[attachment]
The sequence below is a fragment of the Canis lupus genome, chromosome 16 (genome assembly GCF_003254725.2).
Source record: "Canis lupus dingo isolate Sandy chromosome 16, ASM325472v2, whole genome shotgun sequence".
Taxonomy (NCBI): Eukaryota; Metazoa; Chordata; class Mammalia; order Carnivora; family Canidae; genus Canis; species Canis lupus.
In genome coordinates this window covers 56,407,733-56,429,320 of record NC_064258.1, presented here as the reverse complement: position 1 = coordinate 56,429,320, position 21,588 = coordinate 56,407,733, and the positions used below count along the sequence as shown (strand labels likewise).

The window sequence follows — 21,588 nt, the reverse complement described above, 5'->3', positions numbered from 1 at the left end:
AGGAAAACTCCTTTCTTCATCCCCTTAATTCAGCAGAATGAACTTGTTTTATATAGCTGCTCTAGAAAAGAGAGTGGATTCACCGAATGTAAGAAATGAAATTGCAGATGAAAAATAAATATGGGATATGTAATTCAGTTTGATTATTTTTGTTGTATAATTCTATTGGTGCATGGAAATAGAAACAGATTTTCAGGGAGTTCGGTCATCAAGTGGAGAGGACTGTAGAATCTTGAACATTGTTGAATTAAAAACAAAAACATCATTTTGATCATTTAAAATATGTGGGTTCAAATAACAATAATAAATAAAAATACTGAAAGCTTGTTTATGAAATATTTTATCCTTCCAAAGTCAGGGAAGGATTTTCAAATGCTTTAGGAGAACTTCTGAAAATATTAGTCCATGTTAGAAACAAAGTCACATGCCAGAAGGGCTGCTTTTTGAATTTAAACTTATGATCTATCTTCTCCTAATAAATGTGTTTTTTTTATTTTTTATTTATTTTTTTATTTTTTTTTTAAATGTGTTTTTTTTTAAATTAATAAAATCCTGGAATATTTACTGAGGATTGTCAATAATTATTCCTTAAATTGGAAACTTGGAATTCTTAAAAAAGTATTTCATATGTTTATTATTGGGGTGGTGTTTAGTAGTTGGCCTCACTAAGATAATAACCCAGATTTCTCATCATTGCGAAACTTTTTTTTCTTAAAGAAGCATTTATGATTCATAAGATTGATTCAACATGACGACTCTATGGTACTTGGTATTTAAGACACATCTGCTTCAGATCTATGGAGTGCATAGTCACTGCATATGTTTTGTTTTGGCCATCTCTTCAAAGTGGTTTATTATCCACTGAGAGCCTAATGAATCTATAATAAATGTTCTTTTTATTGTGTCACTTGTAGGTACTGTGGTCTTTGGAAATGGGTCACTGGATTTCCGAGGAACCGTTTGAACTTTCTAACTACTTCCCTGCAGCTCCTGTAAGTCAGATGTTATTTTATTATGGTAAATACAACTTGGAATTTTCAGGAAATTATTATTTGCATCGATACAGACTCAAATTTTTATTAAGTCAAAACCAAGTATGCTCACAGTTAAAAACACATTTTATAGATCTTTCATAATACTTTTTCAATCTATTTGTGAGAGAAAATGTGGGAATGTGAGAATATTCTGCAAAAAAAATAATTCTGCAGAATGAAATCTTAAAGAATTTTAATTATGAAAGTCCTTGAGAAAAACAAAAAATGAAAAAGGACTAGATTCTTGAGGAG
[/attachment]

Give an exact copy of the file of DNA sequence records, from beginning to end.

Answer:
The sequence below is a fragment of the Canis lupus genome, chromosome 16 (genome assembly GCF_003254725.2).
Source record: "Canis lupus dingo isolate Sandy chromosome 16, ASM325472v2, whole genome shotgun sequence".
Taxonomy (NCBI): Eukaryota; Metazoa; Chordata; class Mammalia; order Carnivora; family Canidae; genus Canis; species Canis lupus.
In genome coordinates this window covers 56,407,733-56,429,320 of record NC_064258.1, presented here as the reverse complement: position 1 = coordinate 56,429,320, position 21,588 = coordinate 56,407,733, and the positions used below count along the sequence as shown (strand labels likewise).

The window sequence follows — 21,588 nt, the reverse complement described above, 5'->3', positions numbered from 1 at the left end:
AGGAAAACTCCTTTCTTCATCCCCTTAATTCAGCAGAATGAACTTGTTTTATATAGCTGCTCTAGAAAAGAGAGTGGATTCACCGAATGTAAGAAATGAAATTGCAGATGAAAAATAAATATGGGATATGTAATTCAGTTTGATTATTTTTGTTGTATAATTCTATTGGTGCATGGAAATAGAAACAGATTTTCAGGGAGTTCGGTCATCAAGTGGAGAGGACTGTAGAATCTTGAACATTGTTGAATTAAAAACAAAAACATCATTTTGATCATTTAAAATATGTGGGTTCAAATAACAATAATAAATAAAAATACTGAAAGCTTGTTTATGAAATATTTTATCCTTCCAAAGTCAGGGAAGGATTTTCAAATGCTTTAGGAGAACTTCTGAAAATATTAGTCCATGTTAGAAACAAAGTCACATGCCAGAAGGGCTGCTTTTTGAATTTAAACTTATGATCTATCTTCTCCTAATAAATGTGTTTTTTTTATTTTTTATTTATTTTTTTATTTTTTTTTTAAATGTGTTTTTTTTTAAATTAATAAAATCCTGGAATATTTACTGAGGATTGTCAATAATTATTCCTTAAATTGGAAACTTGGAATTCTTAAAAAAGTATTTCATATGTTTATTATTGGGGTGGTGTTTAGTAGTTGGCCTCACTAAGATAATAACCCAGATTTCTCATCATTGCGAAACTTTTTTTTCTTAAAGAAGCATTTATGATTCATAAGATTGATTCAACATGACGACTCTATGGTACTTGGTATTTAAGACACATCTGCTTCAGATCTATGGAGTGCATAGTCACTGCATATGTTTTGTTTTGGCCATCTCTTCAAAGTGGTTTATTATCCACTGAGAGCCTAATGAATCTATAATAAATGTTCTTTTTATTGTGTCACTTGTAGGTACTGTGGTCTTTGGAAATGGGTCACTGGATTTCCGAGGAACCGTTTGAACTTTCTAACTACTTCCCTGCAGCTCCTGTAAGTCAGATGTTATTTTATTATGGTAAATACAACTTGGAATTTTCAGGAAATTATTATTTGCATCGATACAGACTCAAATTTTTATTAAGTCAAAACCAAGTATGCTCACAGTTAAAAACACATTTTATAGATCTTTCATAATACTTTTTCAATCTATTTGTGAGAGAAAATGTGGGAATGTGAGAATATTCTGCAAAAAAAATAATTCTGCAGAATGAAATCTTAAAGAATTTTAATTATGAAAGTCCTTGAGAAAAACAAAAAATGAAAAAGGACTAGATTCTTGAGGAG